Have you ever seen a beat-up, old car with really fancy, shiny rims that look like they cost more than the car itself? Well, that approach to one’s vehicle is not unlike the notion of getting teeth whitening treatment on cavities or decayed teeth. After all, if someone is suffering from tooth decay, the shade of the tooth in question is inconsequential relative to the damage the tooth has suffered.
Read on to learn why cavities do not coexist well with whitening gels and why it is prudent to check in with your dentist prior to any teeth whitening treatments.
Cavities Plus Whitening Gel Can Equal Pain
The bleach used in teeth whitening contains hydrogen peroxide, which is a chemical that can upset overly sensitive teeth. Even a completely healthy tooth can become irritated by whitening bleach.
When a teeth-whitening regimen is started before filling a cavity, the whitening solution will infiltrate the inner parts of the tooth, making the entire tooth weakened and irritated. In some cases, teeth with cavities that were exposed to whitening bleach have been permanently damaged.
Tooth decay is the preliminary stage of a cavity, but it will also ramp up the sensitivity if you undergo a whitening treatment. Ultimately, you want to have cavities filled and your teeth restored before the whitening to avoid a painful few days at the very least.
Also, if a cavity is on the biting surface of your tooth, it is especially important that it is filled so that any custom bleaching trays fit more securely around the tooth.
Checking In with Your Dentist Is Wise Before Whitening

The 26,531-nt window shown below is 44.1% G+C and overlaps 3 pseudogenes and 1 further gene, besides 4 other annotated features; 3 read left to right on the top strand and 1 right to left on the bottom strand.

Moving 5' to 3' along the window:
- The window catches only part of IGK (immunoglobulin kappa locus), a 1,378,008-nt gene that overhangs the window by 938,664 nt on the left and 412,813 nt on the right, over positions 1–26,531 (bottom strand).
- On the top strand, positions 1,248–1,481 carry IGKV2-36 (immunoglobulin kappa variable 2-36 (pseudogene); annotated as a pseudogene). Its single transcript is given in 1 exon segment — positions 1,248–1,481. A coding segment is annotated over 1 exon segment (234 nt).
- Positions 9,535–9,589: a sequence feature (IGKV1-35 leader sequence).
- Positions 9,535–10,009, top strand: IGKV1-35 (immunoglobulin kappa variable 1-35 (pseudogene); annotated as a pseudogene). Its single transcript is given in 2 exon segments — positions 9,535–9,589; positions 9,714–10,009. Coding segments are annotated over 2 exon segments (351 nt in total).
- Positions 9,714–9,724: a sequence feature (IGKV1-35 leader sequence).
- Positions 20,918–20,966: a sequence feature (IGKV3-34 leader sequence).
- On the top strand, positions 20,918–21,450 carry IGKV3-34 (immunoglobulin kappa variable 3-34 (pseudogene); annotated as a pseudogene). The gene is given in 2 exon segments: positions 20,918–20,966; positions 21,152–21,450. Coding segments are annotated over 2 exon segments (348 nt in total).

Before you commit to teeth whitening treatment, it is a good call to let your dentist know. Certainly, if you plan to have the whitening done by the dentist this will be addressed, but if you are attempting an at-home method it is smart to share your plans.
If your dentist has recently checked your teeth, they may be able to recall your dental situation and/or skim through your health records to offer any advice beforehand. In this case, you may be able to check in with them by a simple phone call.
One thing to consider before going forward is that crowns will not change color or become white as a result of teeth whitening. It may not be an ideal look for all but one of your teeth to be pearly white, particularly if that tooth plays a prominent part in your smile.
Professional teeth-whitening treatment can certainly benefit your smile, but when you start the process before all of your teeth are structurally sound and healthy, it could prove to be a painful, regrettable decision. If you aren’t sure about teeth whitening and your oral health, a checkup with your dentist can verify if you are a good candidate.
About the Author
Dr. Jasmine King has been focused on providing optimal dental care while prioritizing patient comfort since she began practicing in the DFW area in 2006. She founded Summer Creek Dentistry nearly a decade later in order to focus on helping patients in southwest Fort Worth. Dr. King is a member of several professional organizations, including the American Dental Association, and she completes many hours of continuing education each year. To schedule an appointment for cavity repair, teeth whitening, or one of the many other dental services she provides, visit Dr. King’s website or call (817) 292-7488.